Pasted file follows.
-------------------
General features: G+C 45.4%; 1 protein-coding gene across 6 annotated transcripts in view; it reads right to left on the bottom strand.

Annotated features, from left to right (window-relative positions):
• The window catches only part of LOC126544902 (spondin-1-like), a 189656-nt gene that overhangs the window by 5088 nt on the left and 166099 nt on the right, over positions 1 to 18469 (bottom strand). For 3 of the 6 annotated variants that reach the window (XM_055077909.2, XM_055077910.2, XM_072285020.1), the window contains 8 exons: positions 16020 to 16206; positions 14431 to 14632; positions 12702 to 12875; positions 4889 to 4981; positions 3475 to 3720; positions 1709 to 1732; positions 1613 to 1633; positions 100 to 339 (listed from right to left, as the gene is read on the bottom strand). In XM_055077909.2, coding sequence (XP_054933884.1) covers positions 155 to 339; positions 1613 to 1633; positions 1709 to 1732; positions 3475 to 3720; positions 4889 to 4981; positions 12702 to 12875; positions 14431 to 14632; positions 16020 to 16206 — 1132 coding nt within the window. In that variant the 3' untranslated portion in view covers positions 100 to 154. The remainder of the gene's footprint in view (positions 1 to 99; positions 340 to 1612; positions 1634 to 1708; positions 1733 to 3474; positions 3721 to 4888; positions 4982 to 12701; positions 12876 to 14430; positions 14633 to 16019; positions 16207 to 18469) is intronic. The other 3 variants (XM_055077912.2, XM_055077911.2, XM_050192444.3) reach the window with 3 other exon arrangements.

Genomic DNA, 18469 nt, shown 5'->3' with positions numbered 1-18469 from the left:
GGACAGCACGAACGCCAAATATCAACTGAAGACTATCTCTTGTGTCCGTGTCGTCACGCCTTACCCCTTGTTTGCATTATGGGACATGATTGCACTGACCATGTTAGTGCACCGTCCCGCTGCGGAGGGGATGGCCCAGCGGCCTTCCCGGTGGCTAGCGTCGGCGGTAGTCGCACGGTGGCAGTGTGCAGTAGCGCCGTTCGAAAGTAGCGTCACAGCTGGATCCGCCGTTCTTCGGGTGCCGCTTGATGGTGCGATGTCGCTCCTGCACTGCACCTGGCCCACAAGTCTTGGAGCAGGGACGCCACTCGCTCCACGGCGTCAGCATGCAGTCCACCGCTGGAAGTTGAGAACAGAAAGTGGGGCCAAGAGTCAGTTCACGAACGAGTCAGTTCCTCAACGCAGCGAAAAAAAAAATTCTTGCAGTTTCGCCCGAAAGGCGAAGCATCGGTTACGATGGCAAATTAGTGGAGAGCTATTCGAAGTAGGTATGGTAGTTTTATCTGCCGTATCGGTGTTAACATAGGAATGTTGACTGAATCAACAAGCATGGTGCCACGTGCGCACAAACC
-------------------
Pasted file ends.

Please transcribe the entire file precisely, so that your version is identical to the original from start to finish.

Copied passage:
General features: G+C 45.4%; 1 protein-coding gene across 6 annotated transcripts in view; it reads right to left on the bottom strand.

Annotated features, from left to right (window-relative positions):
• The window catches only part of LOC126544902 (spondin-1-like), a 189656-nt gene that overhangs the window by 5088 nt on the left and 166099 nt on the right, over positions 1 to 18469 (bottom strand). For 3 of the 6 annotated variants that reach the window (XM_055077909.2, XM_055077910.2, XM_072285020.1), the window contains 8 exons: positions 16020 to 16206; positions 14431 to 14632; positions 12702 to 12875; positions 4889 to 4981; positions 3475 to 3720; positions 1709 to 1732; positions 1613 to 1633; positions 100 to 339 (listed from right to left, as the gene is read on the bottom strand). In XM_055077909.2, coding sequence (XP_054933884.1) covers positions 155 to 339; positions 1613 to 1633; positions 1709 to 1732; positions 3475 to 3720; positions 4889 to 4981; positions 12702 to 12875; positions 14431 to 14632; positions 16020 to 16206 — 1132 coding nt within the window. In that variant the 3' untranslated portion in view covers positions 100 to 154. The remainder of the gene's footprint in view (positions 1 to 99; positions 340 to 1612; positions 1634 to 1708; positions 1733 to 3474; positions 3721 to 4888; positions 4982 to 12701; positions 12876 to 14430; positions 14633 to 16019; positions 16207 to 18469) is intronic. The other 3 variants (XM_055077912.2, XM_055077911.2, XM_050192444.3) reach the window with 3 other exon arrangements.

Genomic DNA, 18469 nt, shown 5'->3' with positions numbered 1-18469 from the left:
GGACAGCACGAACGCCAAATATCAACTGAAGACTATCTCTTGTGTCCGTGTCGTCACGCCTTACCCCTTGTTTGCATTATGGGACATGATTGCACTGACCATGTTAGTGCACCGTCCCGCTGCGGAGGGGATGGCCCAGCGGCCTTCCCGGTGGCTAGCGTCGGCGGTAGTCGCACGGTGGCAGTGTGCAGTAGCGCCGTTCGAAAGTAGCGTCACAGCTGGATCCGCCGTTCTTCGGGTGCCGCTTGATGGTGCGATGTCGCTCCTGCACTGCACCTGGCCCACAAGTCTTGGAGCAGGGACGCCACTCGCTCCACGGCGTCAGCATGCAGTCCACCGCTGGAAGTTGAGAACAGAAAGTGGGGCCAAGAGTCAGTTCACGAACGAGTCAGTTCCTCAACGCAGCGAAAAAAAAAATTCTTGCAGTTTCGCCCGAAAGGCGAAGCATCGGTTACGATGGCAAATTAGTGGAGAGCTATTCGAAGTAGGTATGGTAGTTTTATCTGCCGTATCGGTGTTAACATAGGAATGTTGACTGAATCAACAAGCATGGTGCCACGTGCGCACAAACC